Find out if the spouse is entitled to retirement, benefits and more.
By Kristin R.H. Kirkner, BCS
Unlike a civilian employer, the military offers some continued benefits to former military spouses after a divorce, provided that certain criteria are met. One of the most common questions I am asked is if the former military spouse has any entitlement to the service member’s retirement. The answer is yes. Retirement is an asset that is divided regardless of the length of the marriage, as discussed in some of my other articles. In addition to the division of retirement, a former spouse may also be entitled to commissary and BX/PX privileges, healthcare and dental coverage.
When considering what a spouse may be entitled to receive in a divorce, the baseline consideration is the length of the marriage, the length of the service, and the overlap between the marriage and the military service. In order to retain any benefits, the marriage must have lasted at least 20 years and the service member must have served at least 20 years total. The difference in benefits comes in the amount of time that the service and the marriage overlap.
Do your years of marriage and years of the service member’s military service overlap?
A spouse who has been married less than 20 years or who has less than 15 years of overlap between the marriage and the military service has some limited benefits, but not as many as a spouse has been married to a service member for twenty years, with each of those twenty years overlapping with the amount of time served by the service member. Below you will find the breakdown for the difference in benefits a spouse receives based on the years of marriage, years of service and the overlap between service and the marriage.
A “20/20/20” spouse (20 years married, 20 years of service, 20 years of overlap) can retain nearly identical benefits to those he or she had prior to the dissolution. A 20/20/20 spouse will enjoy full commissary and BX/PX privileges. These privileges will be suspended if the spouse remarries, but will be reinstated if the subsequent marriage ends. A 20/20/20 spouse is also entitled to continue on TriCare and dental until the spouse is eligible for coverage through an employer sponsored health plan or until remarriage, however; if the employment or subsequent marriage ends, the health and dental coverage can be reinstated.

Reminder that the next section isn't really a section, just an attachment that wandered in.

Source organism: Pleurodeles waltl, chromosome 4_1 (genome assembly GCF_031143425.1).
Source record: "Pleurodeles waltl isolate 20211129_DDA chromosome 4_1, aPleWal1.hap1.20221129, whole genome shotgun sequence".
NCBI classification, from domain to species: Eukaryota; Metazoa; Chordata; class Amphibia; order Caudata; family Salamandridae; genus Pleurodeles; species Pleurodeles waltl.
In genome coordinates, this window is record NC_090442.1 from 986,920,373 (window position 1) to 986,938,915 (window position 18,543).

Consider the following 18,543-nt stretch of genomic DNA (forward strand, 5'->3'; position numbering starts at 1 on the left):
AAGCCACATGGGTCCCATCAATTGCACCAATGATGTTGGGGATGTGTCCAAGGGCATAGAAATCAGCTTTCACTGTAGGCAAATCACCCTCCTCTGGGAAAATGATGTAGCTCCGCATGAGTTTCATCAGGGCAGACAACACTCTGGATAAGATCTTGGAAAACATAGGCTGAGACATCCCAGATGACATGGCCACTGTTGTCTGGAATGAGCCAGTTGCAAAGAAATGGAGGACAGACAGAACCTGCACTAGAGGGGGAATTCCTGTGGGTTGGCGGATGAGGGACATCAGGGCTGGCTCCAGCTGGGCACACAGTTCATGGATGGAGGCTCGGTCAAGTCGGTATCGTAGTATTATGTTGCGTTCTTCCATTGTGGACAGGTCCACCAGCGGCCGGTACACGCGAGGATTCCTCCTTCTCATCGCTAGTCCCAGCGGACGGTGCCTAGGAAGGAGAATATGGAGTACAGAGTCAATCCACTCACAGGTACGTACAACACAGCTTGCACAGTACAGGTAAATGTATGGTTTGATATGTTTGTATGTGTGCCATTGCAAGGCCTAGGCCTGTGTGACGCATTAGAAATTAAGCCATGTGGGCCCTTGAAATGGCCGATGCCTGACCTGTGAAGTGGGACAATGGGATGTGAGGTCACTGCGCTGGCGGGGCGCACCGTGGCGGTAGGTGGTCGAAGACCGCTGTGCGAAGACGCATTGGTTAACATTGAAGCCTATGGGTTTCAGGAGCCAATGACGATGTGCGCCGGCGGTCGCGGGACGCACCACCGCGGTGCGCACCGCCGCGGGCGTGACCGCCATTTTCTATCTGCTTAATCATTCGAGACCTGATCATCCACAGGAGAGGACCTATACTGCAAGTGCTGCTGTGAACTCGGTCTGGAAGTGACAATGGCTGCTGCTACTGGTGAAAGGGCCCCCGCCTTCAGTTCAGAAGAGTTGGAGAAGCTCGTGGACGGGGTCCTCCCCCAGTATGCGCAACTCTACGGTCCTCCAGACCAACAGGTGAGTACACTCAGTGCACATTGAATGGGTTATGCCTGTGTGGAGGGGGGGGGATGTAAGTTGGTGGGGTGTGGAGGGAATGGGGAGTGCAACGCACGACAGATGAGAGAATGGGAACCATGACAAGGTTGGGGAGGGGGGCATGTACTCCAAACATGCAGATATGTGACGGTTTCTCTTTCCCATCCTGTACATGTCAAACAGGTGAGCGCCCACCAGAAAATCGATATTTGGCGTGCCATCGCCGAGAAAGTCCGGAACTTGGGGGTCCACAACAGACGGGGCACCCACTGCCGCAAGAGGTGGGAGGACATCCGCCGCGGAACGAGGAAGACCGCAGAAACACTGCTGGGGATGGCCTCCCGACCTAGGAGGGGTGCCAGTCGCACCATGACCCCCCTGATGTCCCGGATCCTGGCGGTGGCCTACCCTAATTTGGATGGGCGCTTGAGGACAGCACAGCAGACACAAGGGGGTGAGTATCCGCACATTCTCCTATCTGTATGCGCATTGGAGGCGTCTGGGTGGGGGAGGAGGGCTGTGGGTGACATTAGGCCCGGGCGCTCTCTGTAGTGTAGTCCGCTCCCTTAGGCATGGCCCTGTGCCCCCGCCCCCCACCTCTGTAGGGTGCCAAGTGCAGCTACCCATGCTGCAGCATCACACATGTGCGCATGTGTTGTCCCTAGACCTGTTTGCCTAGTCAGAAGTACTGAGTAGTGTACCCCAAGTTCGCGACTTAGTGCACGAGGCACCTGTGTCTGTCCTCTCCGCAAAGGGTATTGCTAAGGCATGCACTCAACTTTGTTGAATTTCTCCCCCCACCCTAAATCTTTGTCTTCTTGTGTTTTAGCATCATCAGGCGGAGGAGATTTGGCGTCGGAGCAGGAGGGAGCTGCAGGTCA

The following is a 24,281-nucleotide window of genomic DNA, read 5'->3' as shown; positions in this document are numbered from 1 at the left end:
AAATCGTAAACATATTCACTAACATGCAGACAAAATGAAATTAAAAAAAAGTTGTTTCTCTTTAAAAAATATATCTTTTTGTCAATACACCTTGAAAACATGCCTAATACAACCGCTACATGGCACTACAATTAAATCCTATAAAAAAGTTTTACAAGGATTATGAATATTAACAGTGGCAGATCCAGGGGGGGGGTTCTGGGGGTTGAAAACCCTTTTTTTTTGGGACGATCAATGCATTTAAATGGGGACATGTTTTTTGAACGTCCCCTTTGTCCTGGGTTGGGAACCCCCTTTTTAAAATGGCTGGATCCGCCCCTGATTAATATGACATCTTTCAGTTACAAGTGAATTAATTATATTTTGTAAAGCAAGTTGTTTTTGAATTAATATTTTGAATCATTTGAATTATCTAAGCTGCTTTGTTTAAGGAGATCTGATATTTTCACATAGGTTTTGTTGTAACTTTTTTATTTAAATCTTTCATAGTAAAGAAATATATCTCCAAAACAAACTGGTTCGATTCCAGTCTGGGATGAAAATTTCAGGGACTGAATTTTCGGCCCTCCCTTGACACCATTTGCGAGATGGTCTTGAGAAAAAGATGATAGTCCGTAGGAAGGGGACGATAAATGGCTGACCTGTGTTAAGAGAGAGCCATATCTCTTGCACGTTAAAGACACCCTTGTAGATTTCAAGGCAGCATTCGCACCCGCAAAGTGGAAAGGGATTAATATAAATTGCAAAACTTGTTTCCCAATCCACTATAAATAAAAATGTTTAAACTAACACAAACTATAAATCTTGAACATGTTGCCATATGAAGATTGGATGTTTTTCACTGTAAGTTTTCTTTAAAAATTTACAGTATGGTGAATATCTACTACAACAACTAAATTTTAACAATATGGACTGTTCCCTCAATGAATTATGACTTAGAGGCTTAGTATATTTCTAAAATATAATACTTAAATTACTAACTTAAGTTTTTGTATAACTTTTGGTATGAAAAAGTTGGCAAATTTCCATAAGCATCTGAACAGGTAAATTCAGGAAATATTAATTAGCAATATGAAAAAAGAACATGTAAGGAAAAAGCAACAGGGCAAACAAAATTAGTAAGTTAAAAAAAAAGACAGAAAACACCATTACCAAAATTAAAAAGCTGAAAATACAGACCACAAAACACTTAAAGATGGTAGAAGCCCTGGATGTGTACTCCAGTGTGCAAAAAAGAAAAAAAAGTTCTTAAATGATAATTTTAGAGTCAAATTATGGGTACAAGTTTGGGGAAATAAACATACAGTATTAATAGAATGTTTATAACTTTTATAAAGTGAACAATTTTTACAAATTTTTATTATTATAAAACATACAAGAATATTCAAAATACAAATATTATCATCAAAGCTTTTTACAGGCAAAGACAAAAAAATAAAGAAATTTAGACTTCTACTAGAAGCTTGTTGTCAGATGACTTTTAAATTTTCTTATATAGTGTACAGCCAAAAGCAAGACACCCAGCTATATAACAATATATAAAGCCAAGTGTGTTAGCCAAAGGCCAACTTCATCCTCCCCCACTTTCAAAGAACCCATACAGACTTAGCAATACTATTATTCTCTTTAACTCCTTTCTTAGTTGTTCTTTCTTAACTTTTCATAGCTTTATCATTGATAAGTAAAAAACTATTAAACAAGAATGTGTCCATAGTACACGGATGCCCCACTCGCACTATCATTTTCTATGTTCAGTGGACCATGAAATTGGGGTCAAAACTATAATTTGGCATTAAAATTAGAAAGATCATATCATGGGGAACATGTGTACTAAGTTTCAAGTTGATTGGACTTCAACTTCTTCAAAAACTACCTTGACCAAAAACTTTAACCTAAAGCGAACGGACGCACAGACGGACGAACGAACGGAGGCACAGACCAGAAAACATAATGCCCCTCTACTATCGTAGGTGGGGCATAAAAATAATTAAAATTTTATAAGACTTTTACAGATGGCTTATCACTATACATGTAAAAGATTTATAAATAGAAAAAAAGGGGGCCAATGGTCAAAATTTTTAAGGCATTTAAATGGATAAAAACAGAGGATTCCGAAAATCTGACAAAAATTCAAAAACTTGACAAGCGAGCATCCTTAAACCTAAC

A “20/20/15” spouse (20 years married, 20 years of service, 15 years of overlap) does not retain commissary and BX/PX privileges. A 20/20/15 spouse is eligible for medical coverage for one (1) year and after that one year, the spouse is eligible for coverage under a DOD-negotiated conversion policy, for which the former spouse must pay monthly premiums. The healthcare coverage for the spouse terminates upon remarriage, but can be reinstated if the subsequent marriage ends within the one year time period from the date of dissolution.
Less than 20 years of marriage OR Less than 15 years of marriage/service overlap
A spouse who has been married less than 20 years or who has less than 15 years of overlap between the marriage and the member’s military service is eligible for 36 months of coverage under a premium-based, DOD Continued Health Care Benefit Program. This coverage option terminates on remarriage and cannot be reinstated. A former spouse who is not entitled to BX/PX privileges would not get a military ID card, but may be eligible for an agent card to access the base in order to obtain medical care and benefits for the parties’ minor children.
Who decides what the spouse receives?
Keep in mind that the service member can neither grant nor deny these privileges to the spouse in the divorce. It is wholly a decision made by DFAS based on the length of the marriage, and the length of the service. It is also important to note that the benefits offered by the military to former spouses begin on the date that the final judgment is entered. During the pendency of the divorce, the spouse retains all benefits afforded to a spouse during marriage.
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